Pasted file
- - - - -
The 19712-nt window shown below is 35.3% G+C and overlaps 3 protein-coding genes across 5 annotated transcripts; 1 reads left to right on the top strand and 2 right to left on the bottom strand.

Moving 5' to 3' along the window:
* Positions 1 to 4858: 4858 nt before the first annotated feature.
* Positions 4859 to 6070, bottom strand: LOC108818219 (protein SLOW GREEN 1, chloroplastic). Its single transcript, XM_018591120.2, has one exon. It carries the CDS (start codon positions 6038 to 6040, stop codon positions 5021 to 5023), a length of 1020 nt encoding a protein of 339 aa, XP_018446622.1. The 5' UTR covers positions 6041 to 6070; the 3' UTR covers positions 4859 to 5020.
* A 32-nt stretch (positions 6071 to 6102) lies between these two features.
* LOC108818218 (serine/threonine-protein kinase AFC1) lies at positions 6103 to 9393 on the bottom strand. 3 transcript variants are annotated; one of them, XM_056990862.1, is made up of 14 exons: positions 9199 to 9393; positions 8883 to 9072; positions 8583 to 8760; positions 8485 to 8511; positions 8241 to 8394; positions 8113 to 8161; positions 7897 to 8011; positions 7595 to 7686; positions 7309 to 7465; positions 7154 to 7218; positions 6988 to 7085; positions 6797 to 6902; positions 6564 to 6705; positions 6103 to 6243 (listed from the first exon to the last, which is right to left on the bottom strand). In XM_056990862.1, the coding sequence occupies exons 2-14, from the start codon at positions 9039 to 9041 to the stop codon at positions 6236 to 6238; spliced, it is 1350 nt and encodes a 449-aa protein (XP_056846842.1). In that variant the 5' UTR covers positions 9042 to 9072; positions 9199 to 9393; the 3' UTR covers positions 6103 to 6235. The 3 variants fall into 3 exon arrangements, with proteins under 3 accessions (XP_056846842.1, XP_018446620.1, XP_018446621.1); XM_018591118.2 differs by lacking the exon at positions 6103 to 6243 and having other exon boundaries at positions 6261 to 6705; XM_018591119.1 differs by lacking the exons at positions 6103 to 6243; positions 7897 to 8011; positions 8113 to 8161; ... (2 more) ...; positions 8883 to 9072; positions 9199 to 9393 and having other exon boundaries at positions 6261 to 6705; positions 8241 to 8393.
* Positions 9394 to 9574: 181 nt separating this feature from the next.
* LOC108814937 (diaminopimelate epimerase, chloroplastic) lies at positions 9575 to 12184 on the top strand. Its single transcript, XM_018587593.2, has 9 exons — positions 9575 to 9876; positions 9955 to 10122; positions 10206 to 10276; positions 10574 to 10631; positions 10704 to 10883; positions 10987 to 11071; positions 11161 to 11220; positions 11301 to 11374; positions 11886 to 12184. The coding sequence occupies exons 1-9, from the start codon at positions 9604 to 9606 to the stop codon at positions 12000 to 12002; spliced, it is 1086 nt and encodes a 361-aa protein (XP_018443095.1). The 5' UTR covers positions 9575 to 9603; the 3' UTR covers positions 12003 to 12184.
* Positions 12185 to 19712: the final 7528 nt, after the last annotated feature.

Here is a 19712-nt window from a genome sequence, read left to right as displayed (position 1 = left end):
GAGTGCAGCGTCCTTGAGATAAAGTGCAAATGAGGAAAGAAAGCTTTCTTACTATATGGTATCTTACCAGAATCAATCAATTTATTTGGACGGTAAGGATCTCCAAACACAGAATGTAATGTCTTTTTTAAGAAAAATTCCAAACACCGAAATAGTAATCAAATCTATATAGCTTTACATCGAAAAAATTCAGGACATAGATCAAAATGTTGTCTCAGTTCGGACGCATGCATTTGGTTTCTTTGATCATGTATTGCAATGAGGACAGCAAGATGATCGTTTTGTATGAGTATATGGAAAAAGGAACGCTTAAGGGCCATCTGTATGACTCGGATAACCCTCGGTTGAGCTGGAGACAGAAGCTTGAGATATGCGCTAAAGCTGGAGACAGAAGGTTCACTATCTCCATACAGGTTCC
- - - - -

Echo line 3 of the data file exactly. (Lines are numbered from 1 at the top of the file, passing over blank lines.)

* Positions 1 to 4858: 4858 nt before the first annotated feature.